For Young Black Men in Chicago, a Charter School Helps Them Defy the Odds
Mention the South Side of Chicago and images of a crime-infested ghetto leap to mind for many people.
For black teenagers, life becomes a vicious cycle that most can’t shake.
Close to 60 percent of young black men in Chicago do not graduate from high school. Only 6 percent of black males in the ninth grade will earn a bachelor’s degree by the time they are 25. And nearly half of black males between the ages of 20 and 24 are both unemployed and out of school, according to a 2016 report by the University of Illinois at Chicago.
Murders are up about 72 percent year-over-year for the first quarter of 2016, according to Chicago Police Department data. Shootings have risen more than 88 percent.
Kevin A. McKee, 18, said he has lived on the south, the east, and the west sides of Chicago, and “the violence is similar. People get beat, shot, and jumped.”
McKee said he avoided trouble because, “I was taught to go from point A to point B.”
He lived with his father and brother for a long time.
“Growing up, I dealt with a lot,” McKee said. “My dad would go to work and I was stuck with my younger brother. At 11 or 12 years old, being responsible for another kid, that was stressful.”
He said he and his family didn’t have a stable home. “We shared with different people, we were always moving … I never really had nice things.”
The responsibilities he had to shoulder, and the sheer lack of money, took a toll on McKee’s academics. “I was not an A or B student. I was a C and F student,” he said.
McKee was heading down the same road as 60 percent of the young black men in his city. He was afraid for his future and could barely imagine finishing high school, let alone the prospect of college.
His life took an unexpected turn when a speaker came to his elementary school, Wells Preparatory. The speaker was dressed professionally, wearing a shirt, tie, and blazer—it was Urban Prep Academy’s school uniform. McKee was infatuated and knew immediately that he wanted to go to Urban Prep.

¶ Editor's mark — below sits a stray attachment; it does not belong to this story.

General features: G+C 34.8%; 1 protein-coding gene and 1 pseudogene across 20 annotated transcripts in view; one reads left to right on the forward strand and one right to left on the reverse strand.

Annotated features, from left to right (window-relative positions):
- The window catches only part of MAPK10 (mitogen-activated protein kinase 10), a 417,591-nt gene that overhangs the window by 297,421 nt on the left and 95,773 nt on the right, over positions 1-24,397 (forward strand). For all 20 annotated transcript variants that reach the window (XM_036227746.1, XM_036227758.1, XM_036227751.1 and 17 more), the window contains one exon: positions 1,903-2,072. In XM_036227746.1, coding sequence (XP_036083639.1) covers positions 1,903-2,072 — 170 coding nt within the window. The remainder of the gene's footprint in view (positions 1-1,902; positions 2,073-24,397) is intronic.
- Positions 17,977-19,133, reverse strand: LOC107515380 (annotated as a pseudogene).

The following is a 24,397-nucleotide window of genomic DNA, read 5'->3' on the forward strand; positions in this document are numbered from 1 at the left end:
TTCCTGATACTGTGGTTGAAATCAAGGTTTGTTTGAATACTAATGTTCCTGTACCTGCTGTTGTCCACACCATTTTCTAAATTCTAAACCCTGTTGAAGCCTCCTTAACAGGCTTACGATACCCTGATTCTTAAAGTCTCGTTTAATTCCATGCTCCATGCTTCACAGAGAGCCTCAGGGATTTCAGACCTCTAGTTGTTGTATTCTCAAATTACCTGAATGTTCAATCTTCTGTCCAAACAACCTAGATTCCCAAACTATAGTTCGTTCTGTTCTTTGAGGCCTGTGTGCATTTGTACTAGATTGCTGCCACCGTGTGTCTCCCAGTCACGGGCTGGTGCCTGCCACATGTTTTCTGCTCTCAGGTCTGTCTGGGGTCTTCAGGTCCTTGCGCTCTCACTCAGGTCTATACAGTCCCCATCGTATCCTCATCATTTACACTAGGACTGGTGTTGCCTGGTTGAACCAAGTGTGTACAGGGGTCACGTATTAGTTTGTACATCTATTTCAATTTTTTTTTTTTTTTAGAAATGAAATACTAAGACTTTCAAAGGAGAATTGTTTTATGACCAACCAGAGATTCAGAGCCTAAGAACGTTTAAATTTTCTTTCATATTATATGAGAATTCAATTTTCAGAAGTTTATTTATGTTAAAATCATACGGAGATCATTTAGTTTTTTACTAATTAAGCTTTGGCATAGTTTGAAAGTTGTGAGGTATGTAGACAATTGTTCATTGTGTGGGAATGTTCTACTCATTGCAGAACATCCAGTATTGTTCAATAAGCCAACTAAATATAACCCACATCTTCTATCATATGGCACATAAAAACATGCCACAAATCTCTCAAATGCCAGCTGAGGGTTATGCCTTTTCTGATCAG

And he did.
It was a “dream come true” for him. McKee was accepted to the Bronzeville Campus and ended his freshman year with a 3.8 GPA.
“I felt accomplished,” he said. “I felt part of a community. I was around my brothers, people who looked like me.”
Urban Prep Academies
Urban Prep is a nonprofit organization that operates a network of all-boys, all-black public schools—including the country’s first charter public high school for boys, said founder, president, and CEO Tim King.
King launched the first school in 2006 and now operates three campuses in Chicago.
He said the students come from economically disadvantaged households and are usually behind in many subjects.
Urban Prep’s most stunning statistic is not that 95 percent of the students apply for college—but that, since the school opened its doors in 2006, 100 percent have been accepted.
The teens are surrounded by positive role models and people that push them to achieve their highest potential. “It’s tough to be what you don’t see. So it’s important that young people seek out positive role models and examples of excellence,” King said.
“Students wear a uniform shirt, tie, and blazer each school day, and we use surnames when referring to our young men. In our buildings, students are Mr. Smith, Mr. Jones, or Mr. Davis, not Paul, Rob, or Chris,” King said.
Every morning the students recite the Urban Prep Creed, a powerful reminder of the school’s motto: “We Believe.”
“It is a statement of what we want our students to believe—an articulation of our core values or resilience, relentlessness, integrity, solidarity, exceptionality, selflessness, accountability, and faith,” King said. “Words have power. By saying the creed daily, our students embody the ideals it represents.”
McKee said reciting the creed every day helped keep the Urban Prep values at the forefront and carry him through.
“It makes me feel we can make a difference at this school, turn our dreams into reality,” he said.
His dreams are now definitely reality—McKee will attend Seattle Pacific University in the fall.
“We are more than killers, guys who stand on the corner with their pants sagging, we are more,” McKee said. “I am the first in my family going to college.”
Said King, “The cycle is broken one person at a time.”